In forming each of the seals for the lead conductors 1-8 and 2d as shown in the flow chart, see PEG. 3, there is first placed against a three mil thick layer of lighttransmitting, substantially moisture-impervious, heat-sealable thermoplastic a plurality of spaced and proximate fine metal wires St). The plastic layer 28 is similar in composition to the plastic layers 22 and 34, in order to facilitate heat sealing. Preferably these fine metal wires 3d are in the form of a wire mesh. As an example, this mesh is formed of wires having a diameter of one mil, and mesh openings of three mils. it should be understood, however, that the wires 36 need not take the form of a mesh, but can be formed of a plurality of generally parallel wires which are slightly spaced from one another. The spaced and proximate wires 36' and adjacent thermoplastic layer 28 are heated to a predetermined temperature and there is applied t-hercbetween sufficient pressure to cause the metal wires substantially to embed into the thermoplastic layer 26 without fracturing this thermoplastic layer 28. The actual pressures and temperatures utilize will vary with the thermoplastic material. In the case of a polymonochlorotrifluoroethylene thermoplastic, the wires and thermoplastic are heated to a temperature of approximately 230 C., at which temperature the thermoplastic will readily flow. The pressure utilized is approximately 10,000 psi Any other thermoplastic which meets the indicated requirements can be substituted for the foregoing specific example. Examples of such other suitable thermoplastics are polyethylene and polypropylene. In the case of polyethylene, a temperature of 150 C. and a pressure of 1,000 psi are satisfactory. In the case of polypropylene, a temperature of 180 C. and a pressure of 2,000 p.s.i. are satisfactory. When applying such pressures and temperatures substantially to embed the wires into the thermoplastic, only the very top portions of the wires will be exposed and the wire spacings or interstices, in the case of a mesh, will permit light to pass therethrough The resulting wire-embedded plastic is very easy to handle and can be readily cut to any desired shape. This is because the plastic into which the wire is embedded facilitates handling and cutting to the desired size and shape. Thereafter, the operative portions of the device are fabricated onto the base layer 22 of similar thermoplastic and the embedded wire lead-in conductors cut to any desired shape, affixed to the electrodes, and extended across the exposed portions of the edges of the thermoplastic layer 22. A second layer Zr i' of similar: thermoplastic is then applied over the lower plastic layer 22 so as to overlap onto the exposed edges of the lower layer 22. Heat and pressure are then applied completely around the periphery of the plastic layers 22 and El i in order to form an effective barrier seal which is substantially impervious to ingress of moisture. As a specific example, in the case of the preferred plastic, the heat sealing temperatures and pressures are as utilized when the wire is initially embedded into the thermoplastic layer 28;.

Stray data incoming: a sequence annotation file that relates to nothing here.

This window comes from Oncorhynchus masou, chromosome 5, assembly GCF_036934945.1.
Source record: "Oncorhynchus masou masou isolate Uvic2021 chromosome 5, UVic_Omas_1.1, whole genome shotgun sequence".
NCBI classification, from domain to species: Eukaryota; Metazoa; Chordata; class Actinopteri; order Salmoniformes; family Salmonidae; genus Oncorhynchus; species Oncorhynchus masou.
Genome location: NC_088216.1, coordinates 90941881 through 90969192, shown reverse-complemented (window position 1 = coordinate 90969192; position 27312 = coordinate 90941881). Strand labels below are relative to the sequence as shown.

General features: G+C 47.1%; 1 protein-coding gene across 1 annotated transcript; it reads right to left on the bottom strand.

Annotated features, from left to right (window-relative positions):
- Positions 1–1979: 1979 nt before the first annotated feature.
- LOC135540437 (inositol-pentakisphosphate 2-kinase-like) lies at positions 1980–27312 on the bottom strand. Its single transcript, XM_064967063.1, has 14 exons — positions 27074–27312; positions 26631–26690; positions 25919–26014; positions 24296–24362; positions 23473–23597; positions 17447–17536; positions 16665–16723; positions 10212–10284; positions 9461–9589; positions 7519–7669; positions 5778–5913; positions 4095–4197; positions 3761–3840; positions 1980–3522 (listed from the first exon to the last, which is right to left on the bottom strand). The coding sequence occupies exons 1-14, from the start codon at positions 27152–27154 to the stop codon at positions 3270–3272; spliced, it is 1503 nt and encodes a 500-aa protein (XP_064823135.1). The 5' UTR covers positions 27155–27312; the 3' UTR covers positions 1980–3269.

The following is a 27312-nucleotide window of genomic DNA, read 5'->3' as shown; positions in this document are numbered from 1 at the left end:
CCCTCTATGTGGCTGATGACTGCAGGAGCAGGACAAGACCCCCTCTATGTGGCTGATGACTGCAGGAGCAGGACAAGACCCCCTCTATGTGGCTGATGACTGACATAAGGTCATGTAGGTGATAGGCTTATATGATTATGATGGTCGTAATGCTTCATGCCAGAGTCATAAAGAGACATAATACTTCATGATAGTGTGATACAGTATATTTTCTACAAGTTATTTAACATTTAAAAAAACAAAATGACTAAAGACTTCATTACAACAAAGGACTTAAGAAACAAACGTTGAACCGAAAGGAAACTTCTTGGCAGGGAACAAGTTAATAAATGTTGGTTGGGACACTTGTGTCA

in FIG. 2 is shown an alternative device construction No. in this alternative construction, the base layer 32 of thermoplastic, such as polymonochlorotrifluoroethylone, has embedded in a substantial portion of its upper surface a plurality of spaced and proximate fine wires 34, such as a mesh, which serve as a light-transmitting electrode. Over the wire electrode 34 is formed the phosphordielectric layer 36, such as described hereinbefore. This phosphor dielectric layer 36 is formed over a substantial portion of the embedded wire electrode 3 2-, with an edge portion of these embedded wires and all edge portions of the the moplastic layer uncovered with the hosphor layer 35. An additional electrode 32, which is formed of vacuum-metallized aluminum for example, is formed over to phosphor dielectric layer 36. A lead-in conductor d ll, similar to the conductors 1'8 and as as shown in FIG. 1, is electrically connected to the electrode 33 and extends over an edge portion of the thermoplastic base 32. Thereafter the cover layer of thermoplastic 42, such as polymonochlorotrifiuoroethylene, is placed over the electrode and overlaps onto that portion of the embedded wires which are not covered with the phosphor layer 36 and also onto all other edge portions of the thermoplastic base 32. Thereafter pressures and temperatures, such as indicated hereinbefore, are applied completely around the periphery of the device lilo, in order to make an effective seal against ingress of moisture. Electrical contact is then made to the remaining exposed portion of the embedded wires, as indicated at 44, and to the exposed portion 46 of the lead conductor 43.